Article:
(12) Health threat to others: the direct threat of endangerment to others due to the presence of a cause or source of a disease on premises, or due to the inability, unwillingness, or failure of a carrier to act in such a manner as to not place others, without their consent, at significant risk of exposure to, based on the reasonable medical judgment and clinical or epidemiological understanding of public health authorities, a disease that may cause serious illness, disability, or death. A determination of whether or not premises or a person poses a health threat to others may include, but is not necessarily limited to, assessing the cause, source, and/or nature of a disease, the likelihood of infection, the modes of transmission, the risk of transmission, and the severity of harm that might result due to transmission of a disease. With respect to carriers, such a determination is not based solely on a person's past behavior but also involves an assessment of a person's current situation, including the effects of educational efforts and statements of intent. A person having a disease, such as active tuberculosis, even though rendered temporarily not capable of transmission because of receiving therapy, who discontinues treatment prior to reaching a curative result, may continue to be a health threat to others.
(13) Isolation: the separation for the period of communicability of infected persons, or persons reasonably suspected to be infected, from other persons, in such places and under such conditions as will prevent the direct or indirect conveyance of the infectious agent from infected persons to other persons who are susceptible or who may spread the agent to others.
(14) Least restrictive alternative: use of means sufficient to protect the public health but tailored to infringe upon any legally protected liberty interests, privacy interests, property interests, and/or association interests of a person or premises determined to be a health threat to others in the least restrictive manner.
(15) Petitioner: the Commissioner or health officer who commences an action in General Sessions Court pursuant to these Rules.
(16) Public health measure: a measure or measures, consistent with the purpose of these Rules, imposed by a General Sessions Court against a carrier or owner or operator of premises in order to prevent the spread of a disease that poses a health threat to others.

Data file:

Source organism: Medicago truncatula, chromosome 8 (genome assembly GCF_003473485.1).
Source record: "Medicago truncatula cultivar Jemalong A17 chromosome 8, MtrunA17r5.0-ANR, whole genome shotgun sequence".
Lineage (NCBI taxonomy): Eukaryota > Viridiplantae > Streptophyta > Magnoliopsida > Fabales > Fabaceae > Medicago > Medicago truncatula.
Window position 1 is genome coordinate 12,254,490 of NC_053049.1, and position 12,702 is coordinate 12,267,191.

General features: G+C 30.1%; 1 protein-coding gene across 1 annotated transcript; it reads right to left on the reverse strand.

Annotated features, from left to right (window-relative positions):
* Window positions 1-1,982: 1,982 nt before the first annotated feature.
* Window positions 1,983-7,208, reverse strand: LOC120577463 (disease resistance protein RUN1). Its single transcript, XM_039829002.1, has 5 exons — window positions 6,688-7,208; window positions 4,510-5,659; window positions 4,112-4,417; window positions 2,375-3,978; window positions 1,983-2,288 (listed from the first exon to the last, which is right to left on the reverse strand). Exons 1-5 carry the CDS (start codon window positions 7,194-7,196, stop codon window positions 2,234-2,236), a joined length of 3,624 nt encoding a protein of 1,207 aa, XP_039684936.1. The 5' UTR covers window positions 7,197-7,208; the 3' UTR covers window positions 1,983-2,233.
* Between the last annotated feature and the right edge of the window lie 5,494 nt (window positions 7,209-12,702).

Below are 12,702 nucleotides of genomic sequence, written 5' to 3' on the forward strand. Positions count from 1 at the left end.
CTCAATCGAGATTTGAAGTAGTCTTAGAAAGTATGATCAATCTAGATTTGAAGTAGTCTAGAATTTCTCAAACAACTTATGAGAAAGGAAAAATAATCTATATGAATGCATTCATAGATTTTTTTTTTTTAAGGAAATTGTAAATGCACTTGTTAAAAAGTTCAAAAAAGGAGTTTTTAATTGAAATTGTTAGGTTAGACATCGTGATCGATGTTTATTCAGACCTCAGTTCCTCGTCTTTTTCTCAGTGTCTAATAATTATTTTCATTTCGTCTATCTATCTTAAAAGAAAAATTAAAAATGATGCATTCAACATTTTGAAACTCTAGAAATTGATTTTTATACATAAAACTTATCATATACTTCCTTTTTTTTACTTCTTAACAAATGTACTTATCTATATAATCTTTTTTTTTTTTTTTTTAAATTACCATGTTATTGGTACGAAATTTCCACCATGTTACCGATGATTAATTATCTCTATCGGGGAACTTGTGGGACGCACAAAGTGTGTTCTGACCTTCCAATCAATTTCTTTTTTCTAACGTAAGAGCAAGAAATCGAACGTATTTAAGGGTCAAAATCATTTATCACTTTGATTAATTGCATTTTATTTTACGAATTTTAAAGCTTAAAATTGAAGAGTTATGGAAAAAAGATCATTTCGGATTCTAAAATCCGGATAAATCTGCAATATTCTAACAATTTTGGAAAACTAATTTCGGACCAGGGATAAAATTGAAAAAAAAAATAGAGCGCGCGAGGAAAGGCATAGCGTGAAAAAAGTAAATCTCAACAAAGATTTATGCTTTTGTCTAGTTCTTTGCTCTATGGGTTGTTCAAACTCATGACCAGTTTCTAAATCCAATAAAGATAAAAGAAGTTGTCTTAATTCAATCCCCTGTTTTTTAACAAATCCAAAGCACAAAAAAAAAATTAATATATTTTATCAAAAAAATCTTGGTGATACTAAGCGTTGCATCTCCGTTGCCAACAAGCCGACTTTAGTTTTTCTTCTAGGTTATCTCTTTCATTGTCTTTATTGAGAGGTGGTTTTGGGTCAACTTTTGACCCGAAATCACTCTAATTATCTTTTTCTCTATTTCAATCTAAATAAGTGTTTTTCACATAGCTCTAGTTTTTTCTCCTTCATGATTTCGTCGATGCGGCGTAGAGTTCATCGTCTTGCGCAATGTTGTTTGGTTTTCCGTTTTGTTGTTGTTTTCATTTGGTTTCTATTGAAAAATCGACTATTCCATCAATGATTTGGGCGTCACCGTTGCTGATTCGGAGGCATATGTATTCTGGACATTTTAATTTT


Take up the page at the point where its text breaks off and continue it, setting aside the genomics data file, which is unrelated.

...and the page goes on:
(17) Quarantine: limitation of freedom of movement or isolation of a person, or preventing or restricting access to premises upon which the person, cause or source of a disease may be found, for a period of time as may be necessary to confirm or establish a diagnosis, to determine the cause or source of a disease, and/or to prevent the spread of a disease. These limitations may be accomplished by placing a person in a health care facility or a supervised living situation, by restricting a person to the person's home, or by establishing some other situation appropriate under the particular circumstances.
(18) Respondent: a person against whom an action in General Sessions Court is commenced pursuant to these Rules.
(19) Transmission: the transfer of an infectious agent from one person to another, including, but not limited to, airborne transmission, bloodborne transmission, foodborne transmission, sexual transmission, skin contact transmission, or waterborne transmission.

Notes

Tenn. Comp. R. & Regs. 1200-14-04-.02
Original rule filed January 11, 1994; effective March 27, 1994. Repeal and new rule filed March 30, 2004; effective July 29, 2004.

Authority: T.C.A. §§ 4-3-1803(1), (3), (4), and (10), 4-5-202, 68-1-103, 68-1-104, 68-1-201, and 68-5-104.

State regulations are updated quarterly; we currently have two versions available. Below is a comparison between our most recent version and the prior quarterly release. More comparison features will be added as we have more versions to compare.


No prior version found.